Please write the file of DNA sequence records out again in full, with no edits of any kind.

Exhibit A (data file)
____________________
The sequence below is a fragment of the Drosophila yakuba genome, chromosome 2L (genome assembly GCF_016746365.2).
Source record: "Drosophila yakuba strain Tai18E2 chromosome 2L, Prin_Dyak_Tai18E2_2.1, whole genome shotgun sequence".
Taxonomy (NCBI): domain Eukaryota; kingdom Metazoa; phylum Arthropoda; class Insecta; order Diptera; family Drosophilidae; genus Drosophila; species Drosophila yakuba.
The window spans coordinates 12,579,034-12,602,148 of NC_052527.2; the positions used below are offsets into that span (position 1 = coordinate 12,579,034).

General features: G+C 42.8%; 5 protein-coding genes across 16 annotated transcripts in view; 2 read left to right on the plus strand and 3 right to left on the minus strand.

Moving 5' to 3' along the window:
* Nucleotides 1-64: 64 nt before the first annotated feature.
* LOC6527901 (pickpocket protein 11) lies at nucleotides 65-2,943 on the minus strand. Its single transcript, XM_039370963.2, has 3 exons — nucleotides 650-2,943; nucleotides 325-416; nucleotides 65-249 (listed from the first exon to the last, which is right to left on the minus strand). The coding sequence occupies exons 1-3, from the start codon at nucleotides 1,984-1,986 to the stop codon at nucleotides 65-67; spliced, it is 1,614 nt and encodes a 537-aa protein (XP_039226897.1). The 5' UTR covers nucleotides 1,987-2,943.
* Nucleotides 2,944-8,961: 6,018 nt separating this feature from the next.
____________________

The sequence below is a fragment of the Drosophila yakuba genome, chromosome 2L (genome assembly GCF_016746365.2).
Source record: "Drosophila yakuba strain Tai18E2 chromosome 2L, Prin_Dyak_Tai18E2_2.1, whole genome shotgun sequence".
Taxonomy (NCBI): domain Eukaryota; kingdom Metazoa; phylum Arthropoda; class Insecta; order Diptera; family Drosophilidae; genus Drosophila; species Drosophila yakuba.
The window spans coordinates 12,579,034-12,602,148 of NC_052527.2; the positions used below are offsets into that span (position 1 = coordinate 12,579,034).

General features: G+C 42.8%; 5 protein-coding genes across 16 annotated transcripts in view; 2 read left to right on the plus strand and 3 right to left on the minus strand.

Moving 5' to 3' along the window:
* Nucleotides 1-64: 64 nt before the first annotated feature.
* LOC6527901 (pickpocket protein 11) lies at nucleotides 65-2,943 on the minus strand. Its single transcript, XM_039370963.2, has 3 exons — nucleotides 650-2,943; nucleotides 325-416; nucleotides 65-249 (listed from the first exon to the last, which is right to left on the minus strand). The coding sequence occupies exons 1-3, from the start codon at nucleotides 1,984-1,986 to the stop codon at nucleotides 65-67; spliced, it is 1,614 nt and encodes a 537-aa protein (XP_039226897.1). The 5' UTR covers nucleotides 1,987-2,943.
* Nucleotides 2,944-8,961: 6,018 nt separating this feature from the next.